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White Tiger by Izzy Bizu

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Izzy Bizu White Tiger
John Green Tyler Oakley

There has been an interesting debate lately about mental health and creativity. 

An idea about the nature of mental health and creativity exists which claims that mental health is often responsible for inexplicable bursts of innovation. 

While many people who have struggled with mental health issues do, indeed, cite their experience as a driver for their creativity, our friendly neighborhood YA author, John Green wants to debunk the idea that bad mental health is somehow good or helpful. 

Most of us are probably familiar with John Green's work. But, if you're not, here's the rundown: 

He and his brother are successful YouTubers and can even be called pioneers of the vlogging genre. John has written six books, including Paper Towns and The Fault in Our Stars--both of which have been adapted for film in recent years. 

John Green is, very clearly, a creative person who has struggled with his mental health for years. He most recently published an essay on Medium detailing three periods of darkness that he experienced as a direct result of poor mental health. John has spoken openly and honestly about living with OCD and the inevitable complications that come with that.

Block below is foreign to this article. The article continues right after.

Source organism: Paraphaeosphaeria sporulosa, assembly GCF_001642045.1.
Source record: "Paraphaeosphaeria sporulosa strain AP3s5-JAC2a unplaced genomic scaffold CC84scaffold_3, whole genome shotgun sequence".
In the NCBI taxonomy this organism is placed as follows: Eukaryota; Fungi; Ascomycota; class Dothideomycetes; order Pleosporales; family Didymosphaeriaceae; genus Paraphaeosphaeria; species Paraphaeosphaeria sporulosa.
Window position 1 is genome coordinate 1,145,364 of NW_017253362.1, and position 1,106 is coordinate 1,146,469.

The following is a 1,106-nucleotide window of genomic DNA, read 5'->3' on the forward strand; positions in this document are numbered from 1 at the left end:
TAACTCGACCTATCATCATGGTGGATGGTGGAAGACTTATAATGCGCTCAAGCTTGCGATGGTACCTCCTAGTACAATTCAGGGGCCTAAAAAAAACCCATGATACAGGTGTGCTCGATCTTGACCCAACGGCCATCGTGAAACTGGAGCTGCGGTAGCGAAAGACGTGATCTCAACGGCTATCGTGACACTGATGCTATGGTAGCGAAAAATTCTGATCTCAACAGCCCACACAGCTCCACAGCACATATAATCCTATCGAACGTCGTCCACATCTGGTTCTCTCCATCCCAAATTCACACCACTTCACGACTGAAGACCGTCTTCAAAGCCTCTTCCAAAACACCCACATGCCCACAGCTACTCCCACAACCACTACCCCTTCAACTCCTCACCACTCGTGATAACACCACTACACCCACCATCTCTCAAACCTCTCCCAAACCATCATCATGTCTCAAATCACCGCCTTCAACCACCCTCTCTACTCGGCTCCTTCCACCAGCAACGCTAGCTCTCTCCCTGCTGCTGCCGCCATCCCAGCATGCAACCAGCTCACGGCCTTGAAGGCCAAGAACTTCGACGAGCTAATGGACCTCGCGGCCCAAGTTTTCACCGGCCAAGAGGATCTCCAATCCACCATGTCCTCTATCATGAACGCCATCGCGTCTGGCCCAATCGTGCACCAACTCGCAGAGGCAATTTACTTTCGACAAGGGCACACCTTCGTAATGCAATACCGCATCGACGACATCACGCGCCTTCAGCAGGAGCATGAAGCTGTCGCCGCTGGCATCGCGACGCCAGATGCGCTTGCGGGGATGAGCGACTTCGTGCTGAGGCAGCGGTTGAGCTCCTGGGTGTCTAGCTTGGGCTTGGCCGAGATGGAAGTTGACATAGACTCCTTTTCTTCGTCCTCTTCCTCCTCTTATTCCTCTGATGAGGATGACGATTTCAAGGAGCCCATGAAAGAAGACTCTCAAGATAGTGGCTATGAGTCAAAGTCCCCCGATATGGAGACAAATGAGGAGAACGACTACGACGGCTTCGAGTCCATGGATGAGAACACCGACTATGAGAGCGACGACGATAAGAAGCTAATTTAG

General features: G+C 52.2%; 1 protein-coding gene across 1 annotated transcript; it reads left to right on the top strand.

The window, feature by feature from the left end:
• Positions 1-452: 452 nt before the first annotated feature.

Mental illness is stigmatized, but it is also romanticized. If you google the phrase “all artists are,” the first suggestion is "mad." We hear that genius is next to insanity; we see Carrie Mathison on Homeland going off her meds so that she can discover the identity of the terrorists and save America.

John Green

Of course, there are kernels of truth here: Many artists and storytellers do live with mental illness. But many don’t. And what I want to say today I guess is that you can be sane and be an artist, and also that if you are sick, getting help — although it is hard and exhausting and inexcusably difficult to access — will not make you less of an artist.

John Green

So I want to say that, yes, I am mentally ill. I’m not embarrassed about it. And I have written my best work not when flirting with the brink, but when treating my chronic health problem with consistency and care.

John Green

It is such a pervasive lie that, to be creative or make anything worthwhile, you must first test the limits of your mental health. The idea that, to be an artist, you have to experience Virgina Woolf or Vincent Van Gogh levels of unwellness is harmful and untrue. 

Thanks, John Green, for pointing out that creativity and bad mental health are not married. 

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